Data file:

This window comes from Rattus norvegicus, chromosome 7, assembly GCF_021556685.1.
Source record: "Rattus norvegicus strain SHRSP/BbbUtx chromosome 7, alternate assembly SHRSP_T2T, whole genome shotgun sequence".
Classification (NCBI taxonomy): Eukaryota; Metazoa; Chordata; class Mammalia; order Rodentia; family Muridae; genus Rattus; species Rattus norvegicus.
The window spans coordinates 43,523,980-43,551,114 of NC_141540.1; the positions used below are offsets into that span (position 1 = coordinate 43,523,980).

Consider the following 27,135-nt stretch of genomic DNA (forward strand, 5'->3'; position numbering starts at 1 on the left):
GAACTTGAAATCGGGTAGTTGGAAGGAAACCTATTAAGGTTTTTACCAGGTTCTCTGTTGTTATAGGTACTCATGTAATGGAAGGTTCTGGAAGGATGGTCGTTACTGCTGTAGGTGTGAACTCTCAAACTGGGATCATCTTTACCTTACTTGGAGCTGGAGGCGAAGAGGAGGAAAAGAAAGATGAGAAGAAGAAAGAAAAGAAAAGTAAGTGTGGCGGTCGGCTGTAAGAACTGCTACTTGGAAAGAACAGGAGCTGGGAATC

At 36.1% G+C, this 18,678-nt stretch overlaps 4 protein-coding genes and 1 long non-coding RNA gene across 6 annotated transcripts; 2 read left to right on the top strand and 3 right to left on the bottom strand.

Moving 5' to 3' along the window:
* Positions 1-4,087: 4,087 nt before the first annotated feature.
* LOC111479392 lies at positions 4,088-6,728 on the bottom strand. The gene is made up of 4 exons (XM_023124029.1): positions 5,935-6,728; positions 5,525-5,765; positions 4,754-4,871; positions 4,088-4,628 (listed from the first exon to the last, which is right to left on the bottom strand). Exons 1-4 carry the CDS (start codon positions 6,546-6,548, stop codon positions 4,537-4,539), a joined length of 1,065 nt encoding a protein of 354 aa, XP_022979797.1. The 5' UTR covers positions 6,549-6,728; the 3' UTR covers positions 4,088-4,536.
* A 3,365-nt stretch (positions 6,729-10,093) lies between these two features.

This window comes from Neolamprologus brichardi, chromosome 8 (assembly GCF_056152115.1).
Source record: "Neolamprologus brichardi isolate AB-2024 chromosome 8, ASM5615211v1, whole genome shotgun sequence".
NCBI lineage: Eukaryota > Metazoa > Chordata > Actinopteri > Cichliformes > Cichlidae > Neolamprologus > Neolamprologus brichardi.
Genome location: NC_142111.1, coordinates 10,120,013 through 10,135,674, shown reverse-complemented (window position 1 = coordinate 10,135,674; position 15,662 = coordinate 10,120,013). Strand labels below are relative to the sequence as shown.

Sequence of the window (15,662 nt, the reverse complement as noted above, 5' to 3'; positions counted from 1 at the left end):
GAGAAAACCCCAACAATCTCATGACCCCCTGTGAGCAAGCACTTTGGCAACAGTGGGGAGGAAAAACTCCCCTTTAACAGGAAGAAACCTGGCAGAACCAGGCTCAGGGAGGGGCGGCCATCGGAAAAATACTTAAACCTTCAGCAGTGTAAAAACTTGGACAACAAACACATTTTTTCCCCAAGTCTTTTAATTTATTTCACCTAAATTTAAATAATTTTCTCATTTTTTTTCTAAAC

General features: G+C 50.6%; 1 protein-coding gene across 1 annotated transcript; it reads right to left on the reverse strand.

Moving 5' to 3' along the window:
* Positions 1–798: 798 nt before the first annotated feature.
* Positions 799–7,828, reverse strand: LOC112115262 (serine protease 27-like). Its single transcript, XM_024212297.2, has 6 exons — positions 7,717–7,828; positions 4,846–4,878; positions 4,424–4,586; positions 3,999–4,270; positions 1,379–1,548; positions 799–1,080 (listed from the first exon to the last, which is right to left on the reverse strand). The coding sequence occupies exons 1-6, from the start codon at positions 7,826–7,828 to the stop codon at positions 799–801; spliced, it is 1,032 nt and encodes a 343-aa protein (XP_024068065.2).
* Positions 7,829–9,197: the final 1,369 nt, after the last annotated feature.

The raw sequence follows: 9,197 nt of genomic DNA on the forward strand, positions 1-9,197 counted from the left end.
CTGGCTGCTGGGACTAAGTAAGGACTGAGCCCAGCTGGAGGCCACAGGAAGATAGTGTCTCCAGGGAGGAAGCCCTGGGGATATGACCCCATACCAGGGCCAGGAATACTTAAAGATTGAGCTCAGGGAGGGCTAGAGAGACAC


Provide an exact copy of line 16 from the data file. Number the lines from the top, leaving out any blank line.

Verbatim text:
Sequence of the window (15,662 nt, the reverse complement as noted above, 5' to 3'; positions counted from 1 at the left end):